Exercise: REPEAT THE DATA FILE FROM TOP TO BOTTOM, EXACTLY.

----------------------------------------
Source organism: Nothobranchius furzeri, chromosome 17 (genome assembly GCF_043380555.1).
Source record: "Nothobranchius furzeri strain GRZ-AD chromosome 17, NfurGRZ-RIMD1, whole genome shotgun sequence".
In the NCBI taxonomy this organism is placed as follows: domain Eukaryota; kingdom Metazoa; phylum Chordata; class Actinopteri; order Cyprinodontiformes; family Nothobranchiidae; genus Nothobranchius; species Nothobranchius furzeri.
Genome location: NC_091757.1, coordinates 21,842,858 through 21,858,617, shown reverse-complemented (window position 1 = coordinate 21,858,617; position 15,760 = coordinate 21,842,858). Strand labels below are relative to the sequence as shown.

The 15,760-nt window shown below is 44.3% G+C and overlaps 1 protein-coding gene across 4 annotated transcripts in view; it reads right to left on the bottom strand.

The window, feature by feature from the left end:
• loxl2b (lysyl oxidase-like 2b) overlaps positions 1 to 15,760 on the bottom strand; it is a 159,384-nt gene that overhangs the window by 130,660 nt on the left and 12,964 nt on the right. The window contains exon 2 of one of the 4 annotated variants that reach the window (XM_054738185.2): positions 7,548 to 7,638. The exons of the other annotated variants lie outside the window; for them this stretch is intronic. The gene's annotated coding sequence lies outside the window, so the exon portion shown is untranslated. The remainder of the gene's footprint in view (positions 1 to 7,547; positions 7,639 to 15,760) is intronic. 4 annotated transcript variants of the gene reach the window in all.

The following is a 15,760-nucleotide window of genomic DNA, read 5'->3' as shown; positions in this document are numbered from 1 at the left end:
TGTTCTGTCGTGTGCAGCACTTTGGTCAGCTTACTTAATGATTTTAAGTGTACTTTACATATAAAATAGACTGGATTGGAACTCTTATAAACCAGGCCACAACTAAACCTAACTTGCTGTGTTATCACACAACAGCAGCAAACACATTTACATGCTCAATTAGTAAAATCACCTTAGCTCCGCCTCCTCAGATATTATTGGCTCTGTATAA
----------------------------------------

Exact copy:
Source organism: Nothobranchius furzeri, chromosome 17 (genome assembly GCF_043380555.1).
Source record: "Nothobranchius furzeri strain GRZ-AD chromosome 17, NfurGRZ-RIMD1, whole genome shotgun sequence".
In the NCBI taxonomy this organism is placed as follows: domain Eukaryota; kingdom Metazoa; phylum Chordata; class Actinopteri; order Cyprinodontiformes; family Nothobranchiidae; genus Nothobranchius; species Nothobranchius furzeri.
Genome location: NC_091757.1, coordinates 21,842,858 through 21,858,617, shown reverse-complemented (window position 1 = coordinate 21,858,617; position 15,760 = coordinate 21,842,858). Strand labels below are relative to the sequence as shown.

The 15,760-nt window shown below is 44.3% G+C and overlaps 1 protein-coding gene across 4 annotated transcripts in view; it reads right to left on the bottom strand.

The window, feature by feature from the left end:
• loxl2b (lysyl oxidase-like 2b) overlaps positions 1 to 15,760 on the bottom strand; it is a 159,384-nt gene that overhangs the window by 130,660 nt on the left and 12,964 nt on the right. The window contains exon 2 of one of the 4 annotated variants that reach the window (XM_054738185.2): positions 7,548 to 7,638. The exons of the other annotated variants lie outside the window; for them this stretch is intronic. The gene's annotated coding sequence lies outside the window, so the exon portion shown is untranslated. The remainder of the gene's footprint in view (positions 1 to 7,547; positions 7,639 to 15,760) is intronic. 4 annotated transcript variants of the gene reach the window in all.

The following is a 15,760-nucleotide window of genomic DNA, read 5'->3' as shown; positions in this document are numbered from 1 at the left end:
TGTTCTGTCGTGTGCAGCACTTTGGTCAGCTTACTTAATGATTTTAAGTGTACTTTACATATAAAATAGACTGGATTGGAACTCTTATAAACCAGGCCACAACTAAACCTAACTTGCTGTGTTATCACACAACAGCAGCAAACACATTTACATGCTCAATTAGTAAAATCACCTTAGCTCCGCCTCCTCAGATATTATTGGCTCTGTATAA